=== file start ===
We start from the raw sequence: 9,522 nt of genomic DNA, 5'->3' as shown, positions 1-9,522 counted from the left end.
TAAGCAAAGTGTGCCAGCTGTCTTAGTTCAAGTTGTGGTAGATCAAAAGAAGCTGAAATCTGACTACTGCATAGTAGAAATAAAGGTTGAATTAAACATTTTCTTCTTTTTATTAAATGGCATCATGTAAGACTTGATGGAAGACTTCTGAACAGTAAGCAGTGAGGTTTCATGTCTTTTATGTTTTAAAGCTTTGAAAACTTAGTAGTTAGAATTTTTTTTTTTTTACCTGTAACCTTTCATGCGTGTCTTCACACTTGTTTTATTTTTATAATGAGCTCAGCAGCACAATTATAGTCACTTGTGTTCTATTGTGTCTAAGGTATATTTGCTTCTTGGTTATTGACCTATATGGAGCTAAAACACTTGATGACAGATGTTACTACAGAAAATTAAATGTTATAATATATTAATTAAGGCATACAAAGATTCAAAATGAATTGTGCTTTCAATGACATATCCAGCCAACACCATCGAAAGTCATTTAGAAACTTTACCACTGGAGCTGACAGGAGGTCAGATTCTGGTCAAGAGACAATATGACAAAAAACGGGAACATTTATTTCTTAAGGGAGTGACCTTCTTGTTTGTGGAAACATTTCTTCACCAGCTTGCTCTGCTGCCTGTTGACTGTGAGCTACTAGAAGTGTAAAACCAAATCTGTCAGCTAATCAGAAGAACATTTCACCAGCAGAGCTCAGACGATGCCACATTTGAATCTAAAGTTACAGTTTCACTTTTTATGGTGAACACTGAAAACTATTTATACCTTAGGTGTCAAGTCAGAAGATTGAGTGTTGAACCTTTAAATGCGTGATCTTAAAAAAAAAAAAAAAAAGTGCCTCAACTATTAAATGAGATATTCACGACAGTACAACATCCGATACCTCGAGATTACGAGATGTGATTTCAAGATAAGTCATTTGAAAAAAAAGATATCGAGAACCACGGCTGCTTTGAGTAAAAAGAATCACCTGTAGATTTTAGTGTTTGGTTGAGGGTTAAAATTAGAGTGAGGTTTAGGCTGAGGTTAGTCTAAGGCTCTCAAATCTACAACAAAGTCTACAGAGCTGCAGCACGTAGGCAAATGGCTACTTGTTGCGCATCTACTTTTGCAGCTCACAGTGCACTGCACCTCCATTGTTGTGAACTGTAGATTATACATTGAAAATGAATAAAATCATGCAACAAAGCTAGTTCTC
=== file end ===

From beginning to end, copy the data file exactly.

We start from the raw sequence: 9,522 nt of genomic DNA, 5'->3' as shown, positions 1-9,522 counted from the left end.
TAAGCAAAGTGTGCCAGCTGTCTTAGTTCAAGTTGTGGTAGATCAAAAGAAGCTGAAATCTGACTACTGCATAGTAGAAATAAAGGTTGAATTAAACATTTTCTTCTTTTTATTAAATGGCATCATGTAAGACTTGATGGAAGACTTCTGAACAGTAAGCAGTGAGGTTTCATGTCTTTTATGTTTTAAAGCTTTGAAAACTTAGTAGTTAGAATTTTTTTTTTTTTACCTGTAACCTTTCATGCGTGTCTTCACACTTGTTTTATTTTTATAATGAGCTCAGCAGCACAATTATAGTCACTTGTGTTCTATTGTGTCTAAGGTATATTTGCTTCTTGGTTATTGACCTATATGGAGCTAAAACACTTGATGACAGATGTTACTACAGAAAATTAAATGTTATAATATATTAATTAAGGCATACAAAGATTCAAAATGAATTGTGCTTTCAATGACATATCCAGCCAACACCATCGAAAGTCATTTAGAAACTTTACCACTGGAGCTGACAGGAGGTCAGATTCTGGTCAAGAGACAATATGACAAAAAACGGGAACATTTATTTCTTAAGGGAGTGACCTTCTTGTTTGTGGAAACATTTCTTCACCAGCTTGCTCTGCTGCCTGTTGACTGTGAGCTACTAGAAGTGTAAAACCAAATCTGTCAGCTAATCAGAAGAACATTTCACCAGCAGAGCTCAGACGATGCCACATTTGAATCTAAAGTTACAGTTTCACTTTTTATGGTGAACACTGAAAACTATTTATACCTTAGGTGTCAAGTCAGAAGATTGAGTGTTGAACCTTTAAATGCGTGATCTTAAAAAAAAAAAAAAAAAGTGCCTCAACTATTAAATGAGATATTCACGACAGTACAACATCCGATACCTCGAGATTACGAGATGTGATTTCAAGATAAGTCATTTGAAAAAAAAGATATCGAGAACCACGGCTGCTTTGAGTAAAAAGAATCACCTGTAGATTTTAGTGTTTGGTTGAGGGTTAAAATTAGAGTGAGGTTTAGGCTGAGGTTAGTCTAAGGCTCTCAAATCTACAACAAAGTCTACAGAGCTGCAGCACGTAGGCAAATGGCTACTTGTTGCGCATCTACTTTTGCAGCTCACAGTGCACTGCACCTCCATTGTTGTGAACTGTAGATTATACATTGAAAATGAATAAAATCATGCAACAAAGCTAGTTCTC